Pardon my rant. Ultimately, while I appreciate everything post-modernity has brought us, I still find this question deeply compelling: “What does it mean to live according to our Christian faith commitments in this situation (the reality of the 21st century)? Well, Glen Stassen answers the question best- Anything that subverts faithfulness to the way of Jesus, is unacceptable. While our cultural and religious milieu may be changing, the Gospel is timeless. The life of Jesus must be our ethical foundation.
So, while Christian pop-culture hijacked the question WWJD?, the questions actually remains the most important question we could ever ask ourselves. Although the commercialization and dumbing-down of a such a profound question is, unfortunately, stupid, the serious ethical question of WWJD? (As in, “How should the Gospel of Jesus inform my decisions”) is actually the foundation of a solid christian ethic, in my opinion.
Here is short excerpt from my most recent essay on libertarian free-will. What you will find is a succint, yet respectful refutation of the deterministic (Calvinism) view of God.
…Years later I have realized a great irony- Romans 9, when taken in its proper context, does not support determinism (Calvinism, predestination, election, etc.) at all. In fact, if a humble exegete purposes to read the whole scope of Paul’s letter to the Romans, and especially if they endeavor to understand all of the Old Testament references made in the letter, they will instead see that Romans 9 does not teach a deterministic view of God at all. In fact, all of Paul’s letter to the Romans, particularly chapter nine, support a robust free-will theology. Context is everything when reading scripture, I submit that when read contextually, when read appropriately, Romans 9 will in fact work against determinism as opposed to being the lynch pin of the doctrine. (Read the whole essay below)
For the past year I have been on such a faith/reason kick that I have been considering getting a Wesleyan Quadrilateral tattoo…for full closure on my teenage fundamentalist years.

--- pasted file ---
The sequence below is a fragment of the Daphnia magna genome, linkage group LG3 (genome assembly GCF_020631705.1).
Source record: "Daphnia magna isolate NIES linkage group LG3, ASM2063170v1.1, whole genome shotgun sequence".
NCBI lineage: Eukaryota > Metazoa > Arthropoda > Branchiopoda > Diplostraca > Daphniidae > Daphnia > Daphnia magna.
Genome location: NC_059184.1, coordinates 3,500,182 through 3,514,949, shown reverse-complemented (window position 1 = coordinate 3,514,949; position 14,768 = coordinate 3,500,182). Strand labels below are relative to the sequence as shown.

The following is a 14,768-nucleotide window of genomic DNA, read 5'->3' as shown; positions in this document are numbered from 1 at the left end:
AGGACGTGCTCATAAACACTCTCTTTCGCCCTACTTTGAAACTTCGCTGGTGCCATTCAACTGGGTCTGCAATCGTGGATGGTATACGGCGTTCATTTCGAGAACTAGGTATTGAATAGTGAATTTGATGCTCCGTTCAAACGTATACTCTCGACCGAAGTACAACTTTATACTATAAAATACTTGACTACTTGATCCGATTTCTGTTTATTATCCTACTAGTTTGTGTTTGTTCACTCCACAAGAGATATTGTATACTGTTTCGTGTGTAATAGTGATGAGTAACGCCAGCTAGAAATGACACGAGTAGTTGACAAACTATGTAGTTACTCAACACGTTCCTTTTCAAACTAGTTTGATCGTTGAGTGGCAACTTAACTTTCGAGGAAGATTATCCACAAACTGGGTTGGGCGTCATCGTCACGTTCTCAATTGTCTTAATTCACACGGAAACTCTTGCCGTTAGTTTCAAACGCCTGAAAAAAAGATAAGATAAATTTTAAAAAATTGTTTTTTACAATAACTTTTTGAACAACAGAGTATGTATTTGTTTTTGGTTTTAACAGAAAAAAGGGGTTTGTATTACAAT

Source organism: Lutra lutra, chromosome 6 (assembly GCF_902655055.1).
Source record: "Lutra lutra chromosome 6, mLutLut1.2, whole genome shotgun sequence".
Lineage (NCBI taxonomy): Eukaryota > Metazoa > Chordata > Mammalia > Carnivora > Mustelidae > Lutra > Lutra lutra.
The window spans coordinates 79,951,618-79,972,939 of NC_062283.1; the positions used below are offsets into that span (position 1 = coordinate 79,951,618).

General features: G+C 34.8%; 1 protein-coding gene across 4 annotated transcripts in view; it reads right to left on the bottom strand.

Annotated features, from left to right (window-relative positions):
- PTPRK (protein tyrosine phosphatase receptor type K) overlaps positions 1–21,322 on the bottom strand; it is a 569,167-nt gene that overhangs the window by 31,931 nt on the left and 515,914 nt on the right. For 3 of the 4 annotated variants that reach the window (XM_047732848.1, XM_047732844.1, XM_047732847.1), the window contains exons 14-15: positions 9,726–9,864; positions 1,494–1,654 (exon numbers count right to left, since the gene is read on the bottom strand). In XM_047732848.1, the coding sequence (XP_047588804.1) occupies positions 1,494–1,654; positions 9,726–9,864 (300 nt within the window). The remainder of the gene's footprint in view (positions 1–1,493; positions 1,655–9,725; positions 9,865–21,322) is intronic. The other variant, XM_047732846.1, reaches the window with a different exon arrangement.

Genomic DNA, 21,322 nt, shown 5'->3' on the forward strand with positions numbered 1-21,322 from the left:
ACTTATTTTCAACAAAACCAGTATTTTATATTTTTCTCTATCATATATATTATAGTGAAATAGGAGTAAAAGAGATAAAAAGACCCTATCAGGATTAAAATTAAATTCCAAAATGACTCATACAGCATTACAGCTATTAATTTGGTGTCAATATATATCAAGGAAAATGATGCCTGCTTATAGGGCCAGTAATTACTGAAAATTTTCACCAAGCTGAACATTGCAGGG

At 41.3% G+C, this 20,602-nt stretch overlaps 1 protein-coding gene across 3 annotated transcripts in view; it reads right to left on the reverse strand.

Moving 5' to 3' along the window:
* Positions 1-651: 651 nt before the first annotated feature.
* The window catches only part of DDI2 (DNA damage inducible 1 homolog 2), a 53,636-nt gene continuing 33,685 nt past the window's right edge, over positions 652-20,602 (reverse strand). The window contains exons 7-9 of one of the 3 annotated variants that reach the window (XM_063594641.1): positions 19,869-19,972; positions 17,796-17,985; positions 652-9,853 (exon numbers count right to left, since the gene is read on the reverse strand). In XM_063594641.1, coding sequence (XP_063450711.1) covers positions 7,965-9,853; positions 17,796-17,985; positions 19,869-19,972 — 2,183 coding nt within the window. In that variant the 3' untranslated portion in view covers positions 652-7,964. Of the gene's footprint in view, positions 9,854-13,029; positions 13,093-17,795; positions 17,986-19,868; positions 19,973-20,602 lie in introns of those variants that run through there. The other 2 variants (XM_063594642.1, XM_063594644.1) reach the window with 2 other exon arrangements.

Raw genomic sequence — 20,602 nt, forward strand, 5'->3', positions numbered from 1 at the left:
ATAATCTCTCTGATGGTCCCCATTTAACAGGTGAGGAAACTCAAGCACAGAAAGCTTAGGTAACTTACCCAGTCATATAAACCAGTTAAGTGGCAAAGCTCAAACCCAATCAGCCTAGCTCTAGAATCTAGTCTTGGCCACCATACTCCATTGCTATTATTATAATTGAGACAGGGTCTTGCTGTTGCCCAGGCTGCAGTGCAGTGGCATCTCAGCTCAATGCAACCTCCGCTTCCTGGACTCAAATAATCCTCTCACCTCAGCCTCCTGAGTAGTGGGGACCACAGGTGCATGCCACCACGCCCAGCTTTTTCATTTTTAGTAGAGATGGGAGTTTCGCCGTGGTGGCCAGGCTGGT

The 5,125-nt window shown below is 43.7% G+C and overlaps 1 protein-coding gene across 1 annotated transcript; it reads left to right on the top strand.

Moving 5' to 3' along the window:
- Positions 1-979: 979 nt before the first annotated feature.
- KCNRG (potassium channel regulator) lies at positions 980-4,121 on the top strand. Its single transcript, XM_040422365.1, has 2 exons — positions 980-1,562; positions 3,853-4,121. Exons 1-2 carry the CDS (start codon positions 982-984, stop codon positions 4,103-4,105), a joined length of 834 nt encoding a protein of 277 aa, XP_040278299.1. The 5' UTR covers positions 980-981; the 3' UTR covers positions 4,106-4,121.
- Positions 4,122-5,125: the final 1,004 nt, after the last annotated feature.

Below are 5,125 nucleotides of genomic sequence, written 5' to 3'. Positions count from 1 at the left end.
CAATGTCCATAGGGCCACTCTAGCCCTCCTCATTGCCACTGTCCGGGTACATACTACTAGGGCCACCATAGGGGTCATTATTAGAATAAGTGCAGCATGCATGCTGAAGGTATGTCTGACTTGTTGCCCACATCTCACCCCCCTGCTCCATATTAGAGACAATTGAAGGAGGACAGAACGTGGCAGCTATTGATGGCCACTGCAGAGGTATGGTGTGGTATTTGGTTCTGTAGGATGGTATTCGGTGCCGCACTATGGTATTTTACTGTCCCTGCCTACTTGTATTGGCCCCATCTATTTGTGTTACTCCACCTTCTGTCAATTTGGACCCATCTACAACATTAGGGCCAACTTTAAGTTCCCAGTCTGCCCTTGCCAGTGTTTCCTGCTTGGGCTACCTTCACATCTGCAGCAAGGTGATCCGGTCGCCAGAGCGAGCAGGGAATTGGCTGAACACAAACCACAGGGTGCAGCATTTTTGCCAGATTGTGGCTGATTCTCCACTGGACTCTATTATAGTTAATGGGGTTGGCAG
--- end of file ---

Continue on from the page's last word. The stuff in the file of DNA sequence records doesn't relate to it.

Tattoo jokes aside, reason plays an enormous role in my faith, so much so that I would argue that faith without reason is dangerous. I know that Jesus said he valued, “a childlike faith”, but I also cannot imagine him condemning an inquisitive mind. Faith is a gift, technically a spiritual gift. For some, believing is easy and there is no need rationalize faith. However, others need to ask a lot of questions, and for many of us those questions come from a sincere desire to know God more. Again, I believe Faith without reason can be dangerous. Most of the people I know who have left their faith and abandoned Christianity, were people who didn’t seek reason for their beliefs. At some point in their life they had their faith challenged (typically in college) and they had never employed reason to understand what they believed. I wouldn’t say that this is the case for everyone, but I have seen firsthand how useful reason can be when it is partnered with faith. Reason alone is also foolishness (see every argument ever made by a secular humanist or naturalist). Cosmology, quantum physics, and microbiology are just a few scientific avenues that reveal how much is still unknown. There are particles we cannot see or explain, physics gives us as many questions as answers. Cosmology only explains how much we don’t know about the universe. Obviously, there is still a lot of faith needed to understand life and all that exists.
Hebrews has been my favorite book since I was a teenager. This is such a rich book with so much to say about atonement and Christology. I think the author of Hebrews goes to great lengths to display both Jesus’ divinity and his humanity. However, while the author clearly supports the dual nature of Jesus, she seems to go into more detail about the importance of Jesus’ humanity, perhaps because the audience was already sold on the divinity of Jesus, or because Paul had written enough about it already. Whatever the reason, the author of Hebrews thoroughly displays Jesus’ human side, but it’s hard to overlook how some of the most profound words about Christ’s divinity open up the letter. I think it is interesting that the author opens up Hebrews with such a profound statements about Jesus, (1:3) but then doesn’t go much further to support the divine nature of Jesus. Rather, the author goes on to compare Jesus to other human figures like Moses.